Installation view of Ergin Çavuşoğlu, “Lundy, Louis, Barge and Troy,” 2014 from the 4th International Çanakkale Biennial. Two channel synchronized HD video. (Courtesy the artist and the 4th International Çanakkale Biennial)

Curated by writer and curator Sara Raza, this show is a collective featuring the work of 11 contemporary artists whose mixed-media installation, film, sculptures and performances touch on issues surrounding the changing landscape around science, philosophy, biology and economics. The show title was inspired by both a fable and medieval miniatures depicting the signs of the hour leading up to the Day of Judgment. According to its organizers, the show “captures the importance of art’s role in inspiring dialogue and reassessing political futures and structures.”


Sept. 3-Oct. 30

Left: Kehinde Wiley, "Barack Obama," 2018. Right: Amy Sherald, "Michelle LaVaughn Robinson Obama," 2018. (Courtesy of the Smithsonian's National Portrait Gallery and Museum of Fine Arts, Boston)
Left: Kehinde Wiley, “Barack Obama,” 2018. Right: Amy Sherald, “Michelle LaVaughn Robinson Obama,” 2018. (Courtesy of the Smithsonian’s National Portrait Gallery and Museum of Fine Arts, Boston)

When the Obama portraits first made their debut in 2018, legions of Americans lined up at the National Portrait Gallery in Washington, D.C., where a perpetual mob gyrated and stirred endlessly around the portraits throughout the day. People not only gawked at Kehinde Wiley’s stylized work of President Barack Obama but snapped pictures of themselves in front of Amy Sherald’s equally stylish portrait of First Lady Michelle Obama. After the original unveiling and time in D.C., the portraits traveled the country, finding as much acclaim as a touring rock band. Finally, the portraits arrive in Boston on their seventh and final stop of the national tour that began June 2021.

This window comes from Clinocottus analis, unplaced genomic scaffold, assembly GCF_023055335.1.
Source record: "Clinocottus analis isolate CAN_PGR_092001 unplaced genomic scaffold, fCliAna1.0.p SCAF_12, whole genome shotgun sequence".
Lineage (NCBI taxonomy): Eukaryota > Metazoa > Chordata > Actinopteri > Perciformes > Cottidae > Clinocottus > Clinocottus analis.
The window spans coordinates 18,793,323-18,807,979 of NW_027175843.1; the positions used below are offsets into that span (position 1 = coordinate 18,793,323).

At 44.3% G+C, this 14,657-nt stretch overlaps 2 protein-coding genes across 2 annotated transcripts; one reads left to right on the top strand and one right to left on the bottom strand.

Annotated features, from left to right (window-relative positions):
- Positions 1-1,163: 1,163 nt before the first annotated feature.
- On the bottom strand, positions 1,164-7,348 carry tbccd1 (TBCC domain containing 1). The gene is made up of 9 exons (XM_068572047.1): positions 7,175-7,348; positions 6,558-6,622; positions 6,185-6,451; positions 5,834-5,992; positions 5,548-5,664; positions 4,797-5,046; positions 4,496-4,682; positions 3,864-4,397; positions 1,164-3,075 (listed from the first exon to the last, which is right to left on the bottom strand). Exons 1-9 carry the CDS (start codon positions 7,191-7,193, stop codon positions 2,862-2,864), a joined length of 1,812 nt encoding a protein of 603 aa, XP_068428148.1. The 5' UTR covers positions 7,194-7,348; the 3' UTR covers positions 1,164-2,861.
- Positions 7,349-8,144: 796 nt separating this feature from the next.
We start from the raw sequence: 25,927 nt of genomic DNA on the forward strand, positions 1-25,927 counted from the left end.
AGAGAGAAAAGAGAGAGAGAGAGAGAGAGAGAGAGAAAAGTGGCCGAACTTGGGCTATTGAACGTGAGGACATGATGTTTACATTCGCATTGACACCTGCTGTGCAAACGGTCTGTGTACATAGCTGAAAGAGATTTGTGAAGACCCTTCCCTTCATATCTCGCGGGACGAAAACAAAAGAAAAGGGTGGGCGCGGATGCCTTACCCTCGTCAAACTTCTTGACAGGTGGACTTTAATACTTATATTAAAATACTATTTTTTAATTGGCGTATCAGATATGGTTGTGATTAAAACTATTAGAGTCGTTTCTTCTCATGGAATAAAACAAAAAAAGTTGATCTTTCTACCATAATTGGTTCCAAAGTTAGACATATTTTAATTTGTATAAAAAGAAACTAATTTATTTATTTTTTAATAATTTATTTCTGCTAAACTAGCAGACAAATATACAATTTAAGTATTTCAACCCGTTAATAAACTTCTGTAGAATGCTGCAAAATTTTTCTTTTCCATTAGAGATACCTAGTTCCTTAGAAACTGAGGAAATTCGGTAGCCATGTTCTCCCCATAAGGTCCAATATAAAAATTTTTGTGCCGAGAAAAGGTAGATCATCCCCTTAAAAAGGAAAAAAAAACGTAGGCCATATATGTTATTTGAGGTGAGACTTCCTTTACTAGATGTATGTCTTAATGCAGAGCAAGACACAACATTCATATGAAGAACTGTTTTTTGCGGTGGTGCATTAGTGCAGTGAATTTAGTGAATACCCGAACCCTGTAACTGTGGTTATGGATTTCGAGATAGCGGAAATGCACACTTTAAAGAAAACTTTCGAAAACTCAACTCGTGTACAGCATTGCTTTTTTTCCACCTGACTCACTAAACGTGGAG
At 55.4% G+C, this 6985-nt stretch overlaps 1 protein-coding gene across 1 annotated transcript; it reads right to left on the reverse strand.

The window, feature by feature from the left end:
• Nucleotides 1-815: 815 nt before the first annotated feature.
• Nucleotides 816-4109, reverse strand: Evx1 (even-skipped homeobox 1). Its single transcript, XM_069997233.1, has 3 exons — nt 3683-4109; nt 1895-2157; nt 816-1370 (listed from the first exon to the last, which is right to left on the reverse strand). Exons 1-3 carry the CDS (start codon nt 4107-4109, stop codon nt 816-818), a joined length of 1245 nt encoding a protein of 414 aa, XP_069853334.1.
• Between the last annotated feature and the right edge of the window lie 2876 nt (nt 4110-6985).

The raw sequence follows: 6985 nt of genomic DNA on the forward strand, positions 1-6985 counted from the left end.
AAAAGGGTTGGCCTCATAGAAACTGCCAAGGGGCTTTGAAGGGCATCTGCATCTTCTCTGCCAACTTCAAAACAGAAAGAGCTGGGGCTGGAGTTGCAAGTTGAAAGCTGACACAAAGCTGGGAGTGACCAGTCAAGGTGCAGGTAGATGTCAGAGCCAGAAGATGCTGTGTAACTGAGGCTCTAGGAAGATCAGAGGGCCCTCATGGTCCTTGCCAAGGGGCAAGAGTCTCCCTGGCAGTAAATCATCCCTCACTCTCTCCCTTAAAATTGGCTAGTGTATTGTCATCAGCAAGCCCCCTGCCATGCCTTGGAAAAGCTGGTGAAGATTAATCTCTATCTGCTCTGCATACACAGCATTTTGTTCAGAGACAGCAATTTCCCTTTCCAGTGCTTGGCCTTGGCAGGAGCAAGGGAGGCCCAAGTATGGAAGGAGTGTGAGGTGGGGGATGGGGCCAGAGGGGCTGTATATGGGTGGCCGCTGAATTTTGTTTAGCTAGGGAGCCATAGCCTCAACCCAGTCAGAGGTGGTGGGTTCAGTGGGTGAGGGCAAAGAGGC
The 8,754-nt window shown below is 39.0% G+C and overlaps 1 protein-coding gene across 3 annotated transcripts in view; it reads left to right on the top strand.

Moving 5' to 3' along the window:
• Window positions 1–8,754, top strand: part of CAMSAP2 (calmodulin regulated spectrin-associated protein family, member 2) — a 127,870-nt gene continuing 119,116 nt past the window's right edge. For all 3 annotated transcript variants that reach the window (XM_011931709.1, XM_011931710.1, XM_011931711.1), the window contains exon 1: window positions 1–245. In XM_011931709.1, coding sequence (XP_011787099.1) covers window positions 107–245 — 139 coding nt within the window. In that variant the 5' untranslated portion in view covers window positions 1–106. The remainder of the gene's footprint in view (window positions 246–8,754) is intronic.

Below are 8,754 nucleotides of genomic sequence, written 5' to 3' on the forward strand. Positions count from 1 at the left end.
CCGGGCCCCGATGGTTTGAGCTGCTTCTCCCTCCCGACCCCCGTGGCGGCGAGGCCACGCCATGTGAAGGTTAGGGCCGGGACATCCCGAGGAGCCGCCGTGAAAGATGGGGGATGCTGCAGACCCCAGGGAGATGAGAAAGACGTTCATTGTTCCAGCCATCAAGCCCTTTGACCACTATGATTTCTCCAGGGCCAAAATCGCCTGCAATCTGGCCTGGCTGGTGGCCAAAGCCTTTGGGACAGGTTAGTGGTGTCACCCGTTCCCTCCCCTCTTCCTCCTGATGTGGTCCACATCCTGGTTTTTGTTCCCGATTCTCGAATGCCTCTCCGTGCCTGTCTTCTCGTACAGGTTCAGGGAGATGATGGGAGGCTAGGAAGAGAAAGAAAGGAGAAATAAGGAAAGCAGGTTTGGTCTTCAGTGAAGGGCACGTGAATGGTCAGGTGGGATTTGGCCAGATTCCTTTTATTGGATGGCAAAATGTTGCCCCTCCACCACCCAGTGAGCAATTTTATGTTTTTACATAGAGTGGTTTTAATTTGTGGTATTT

Both portraits are a dramatic departure from the usual official presidential portraits. Commissioned by the National Portrait Gallery, the works reflect a distinctive artistic vision that makes them uniquely appealing and approachable — much like their subjects.


Sept. 17-May 14

In a literal jewel of a show, sculptor and metal worker Daniel Jocz presents a survey of his playful and irreverent jewelry designs incorporating aspects of sculpture, painting, architecture and the decorative arts. On view will be 50 jewelry works along with a selection of sculptural pieces. Jocz never took a formal class in metals and learned his skills through trial and error, which may account for his playful pop-art inspired “candy wear” and his freestyle improvisational approach to design.

“I do ask myself many times why I am doing jewelry,” Jocz once told the Smithsonian American Art Museum. Seeing his work pretty much answers that question.

Anita Shire